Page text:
“Many elites in history have justified hereditary privileges by a doctrine of noblesse oblige, which imposes special military or economic obligations on members of the ruling class.  But today’s managerial elite is different.  The pretense that it springs solely from ‘merit’ – from individual talent and hard work – creates a false sense of superiority for its members, stoking resentment among their fellow citizens, who are defined as failures in fair competition.

“The managerial overclasses of the West understand that the policies they prefer on trade, immigration, entitlements and other issues are unpopular and can be threatened by voter rebellions.  That is why for the last few generations they have sought to remove decision-making authority from legislatures, which are somewhat accountable to working-class majorities, and deliver it to administrative agencies, courts, and transnational institutions such as the European Union.”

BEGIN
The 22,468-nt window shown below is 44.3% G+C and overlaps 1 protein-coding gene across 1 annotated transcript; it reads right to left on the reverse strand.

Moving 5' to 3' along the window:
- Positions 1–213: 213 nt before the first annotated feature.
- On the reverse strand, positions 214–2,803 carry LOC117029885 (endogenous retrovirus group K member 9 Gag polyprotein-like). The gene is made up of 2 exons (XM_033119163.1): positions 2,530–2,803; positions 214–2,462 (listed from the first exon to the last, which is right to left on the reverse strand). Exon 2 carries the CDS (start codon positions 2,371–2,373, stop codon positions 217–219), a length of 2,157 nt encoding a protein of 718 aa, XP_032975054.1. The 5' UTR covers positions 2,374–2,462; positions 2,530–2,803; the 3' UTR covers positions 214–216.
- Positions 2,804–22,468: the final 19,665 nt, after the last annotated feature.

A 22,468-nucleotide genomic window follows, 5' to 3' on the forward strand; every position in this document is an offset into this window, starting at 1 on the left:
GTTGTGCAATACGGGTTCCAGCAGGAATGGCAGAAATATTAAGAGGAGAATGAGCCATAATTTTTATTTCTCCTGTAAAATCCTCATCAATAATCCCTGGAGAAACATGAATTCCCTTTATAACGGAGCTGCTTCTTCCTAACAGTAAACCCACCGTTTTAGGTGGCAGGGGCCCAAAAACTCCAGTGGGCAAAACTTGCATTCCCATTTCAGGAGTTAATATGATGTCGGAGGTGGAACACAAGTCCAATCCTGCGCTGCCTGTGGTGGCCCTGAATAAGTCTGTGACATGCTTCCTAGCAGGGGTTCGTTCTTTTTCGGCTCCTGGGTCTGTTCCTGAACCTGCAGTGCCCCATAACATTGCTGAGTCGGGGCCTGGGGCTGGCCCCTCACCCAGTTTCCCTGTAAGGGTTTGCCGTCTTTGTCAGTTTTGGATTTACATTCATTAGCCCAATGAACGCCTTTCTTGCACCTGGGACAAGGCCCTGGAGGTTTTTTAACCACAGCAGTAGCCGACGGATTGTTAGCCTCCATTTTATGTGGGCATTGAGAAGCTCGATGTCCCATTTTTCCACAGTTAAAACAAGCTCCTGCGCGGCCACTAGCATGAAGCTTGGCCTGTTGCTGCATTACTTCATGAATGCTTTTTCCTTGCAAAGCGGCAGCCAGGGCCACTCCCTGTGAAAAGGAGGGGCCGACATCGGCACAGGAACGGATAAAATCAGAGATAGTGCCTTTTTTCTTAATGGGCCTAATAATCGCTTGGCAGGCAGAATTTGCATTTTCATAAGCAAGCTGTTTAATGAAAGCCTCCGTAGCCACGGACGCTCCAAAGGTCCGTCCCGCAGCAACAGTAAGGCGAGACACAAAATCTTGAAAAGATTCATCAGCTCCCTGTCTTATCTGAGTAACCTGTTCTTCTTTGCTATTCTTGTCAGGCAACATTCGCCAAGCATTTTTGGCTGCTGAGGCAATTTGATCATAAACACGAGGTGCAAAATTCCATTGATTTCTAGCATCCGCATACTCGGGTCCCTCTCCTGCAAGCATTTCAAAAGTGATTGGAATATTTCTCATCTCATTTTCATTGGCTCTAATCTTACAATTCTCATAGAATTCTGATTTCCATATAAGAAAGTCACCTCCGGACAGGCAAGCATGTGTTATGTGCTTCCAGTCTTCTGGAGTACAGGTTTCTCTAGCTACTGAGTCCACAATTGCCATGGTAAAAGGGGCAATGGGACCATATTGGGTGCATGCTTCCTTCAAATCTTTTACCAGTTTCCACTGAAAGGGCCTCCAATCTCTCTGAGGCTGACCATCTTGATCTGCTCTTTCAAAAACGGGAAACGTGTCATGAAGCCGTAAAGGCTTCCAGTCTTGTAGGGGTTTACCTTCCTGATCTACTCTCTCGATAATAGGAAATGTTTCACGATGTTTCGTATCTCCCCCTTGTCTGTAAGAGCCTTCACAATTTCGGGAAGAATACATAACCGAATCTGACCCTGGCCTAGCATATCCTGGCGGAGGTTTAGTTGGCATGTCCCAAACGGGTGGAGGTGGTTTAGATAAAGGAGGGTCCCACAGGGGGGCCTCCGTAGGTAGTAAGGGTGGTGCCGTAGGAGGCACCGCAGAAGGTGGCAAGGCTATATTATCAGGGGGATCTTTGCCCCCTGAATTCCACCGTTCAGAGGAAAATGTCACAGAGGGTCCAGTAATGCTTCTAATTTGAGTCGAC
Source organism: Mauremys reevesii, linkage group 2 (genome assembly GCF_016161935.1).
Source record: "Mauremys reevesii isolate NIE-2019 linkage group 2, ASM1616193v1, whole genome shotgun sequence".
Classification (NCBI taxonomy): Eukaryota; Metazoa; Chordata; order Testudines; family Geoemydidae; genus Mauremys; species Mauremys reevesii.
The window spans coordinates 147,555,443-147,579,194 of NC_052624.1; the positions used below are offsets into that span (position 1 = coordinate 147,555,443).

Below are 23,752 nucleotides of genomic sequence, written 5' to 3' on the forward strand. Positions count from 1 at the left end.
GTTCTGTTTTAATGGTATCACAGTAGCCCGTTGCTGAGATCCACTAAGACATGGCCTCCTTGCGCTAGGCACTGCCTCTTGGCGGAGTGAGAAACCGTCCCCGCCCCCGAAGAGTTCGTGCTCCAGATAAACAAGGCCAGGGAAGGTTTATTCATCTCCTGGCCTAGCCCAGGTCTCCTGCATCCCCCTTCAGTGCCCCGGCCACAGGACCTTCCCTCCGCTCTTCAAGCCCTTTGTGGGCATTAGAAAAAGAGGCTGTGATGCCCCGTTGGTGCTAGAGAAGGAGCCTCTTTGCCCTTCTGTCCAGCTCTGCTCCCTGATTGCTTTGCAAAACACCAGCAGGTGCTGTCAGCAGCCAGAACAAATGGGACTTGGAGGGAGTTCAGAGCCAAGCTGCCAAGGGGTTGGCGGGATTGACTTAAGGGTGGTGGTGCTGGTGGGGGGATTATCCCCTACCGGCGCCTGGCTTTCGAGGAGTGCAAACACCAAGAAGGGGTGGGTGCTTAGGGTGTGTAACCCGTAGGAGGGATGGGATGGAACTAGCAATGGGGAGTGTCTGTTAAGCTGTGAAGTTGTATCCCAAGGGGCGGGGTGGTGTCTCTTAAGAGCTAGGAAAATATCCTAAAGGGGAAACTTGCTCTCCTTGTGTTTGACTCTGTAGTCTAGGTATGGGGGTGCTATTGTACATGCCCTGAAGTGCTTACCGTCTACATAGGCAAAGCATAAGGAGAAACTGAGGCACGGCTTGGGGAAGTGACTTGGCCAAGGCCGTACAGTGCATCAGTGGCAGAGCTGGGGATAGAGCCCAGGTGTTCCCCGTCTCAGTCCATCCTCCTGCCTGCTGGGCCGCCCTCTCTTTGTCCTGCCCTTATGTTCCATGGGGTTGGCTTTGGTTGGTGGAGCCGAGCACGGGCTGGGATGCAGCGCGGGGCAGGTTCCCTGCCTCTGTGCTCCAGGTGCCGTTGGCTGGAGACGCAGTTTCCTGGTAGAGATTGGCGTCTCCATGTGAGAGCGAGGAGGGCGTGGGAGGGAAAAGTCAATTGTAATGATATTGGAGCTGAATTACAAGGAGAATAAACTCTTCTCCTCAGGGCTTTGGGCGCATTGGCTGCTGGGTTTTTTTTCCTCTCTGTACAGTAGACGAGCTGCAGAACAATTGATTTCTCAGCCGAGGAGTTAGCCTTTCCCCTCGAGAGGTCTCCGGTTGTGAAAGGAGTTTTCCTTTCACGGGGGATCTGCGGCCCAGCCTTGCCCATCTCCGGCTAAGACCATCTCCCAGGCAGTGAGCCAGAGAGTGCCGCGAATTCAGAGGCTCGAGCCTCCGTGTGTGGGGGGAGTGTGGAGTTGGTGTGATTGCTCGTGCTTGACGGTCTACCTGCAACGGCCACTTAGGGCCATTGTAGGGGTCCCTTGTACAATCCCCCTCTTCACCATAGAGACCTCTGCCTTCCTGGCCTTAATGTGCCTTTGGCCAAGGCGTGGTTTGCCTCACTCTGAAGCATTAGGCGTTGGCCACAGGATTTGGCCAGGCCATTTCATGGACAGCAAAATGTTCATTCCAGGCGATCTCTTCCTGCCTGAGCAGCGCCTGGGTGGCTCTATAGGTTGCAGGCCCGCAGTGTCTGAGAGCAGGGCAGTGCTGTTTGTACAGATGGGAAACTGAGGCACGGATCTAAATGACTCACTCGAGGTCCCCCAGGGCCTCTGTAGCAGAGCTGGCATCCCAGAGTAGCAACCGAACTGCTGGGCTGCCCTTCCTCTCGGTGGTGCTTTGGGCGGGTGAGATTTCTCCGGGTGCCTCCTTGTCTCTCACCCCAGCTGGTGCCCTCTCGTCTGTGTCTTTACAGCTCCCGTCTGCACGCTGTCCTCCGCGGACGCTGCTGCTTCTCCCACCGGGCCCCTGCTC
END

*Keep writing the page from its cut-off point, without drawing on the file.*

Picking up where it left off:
It’s an interesting argument.  Not a perfect one, obviously, but it hits enough of the issues squarely to be worth serious consideration.

He goes on to argue that unions have been “driven into virtual extinction,” but argues that the solution is that “21st-century equivalents are needed, in the form of mass membership organizations accountable to working-class people rather than to elite donors or grantors.  Only genuine bottom-up institutions can allow working-class citizens to exercise countervailing power against the elite by pooling the only resource they have:  their numbers.”

I’m a thousand percent behind that recommendation.  Let’s keep this professor in mind.  I have my ear cocked to the wind, because I swear for a minute it seems like he’s singing our song!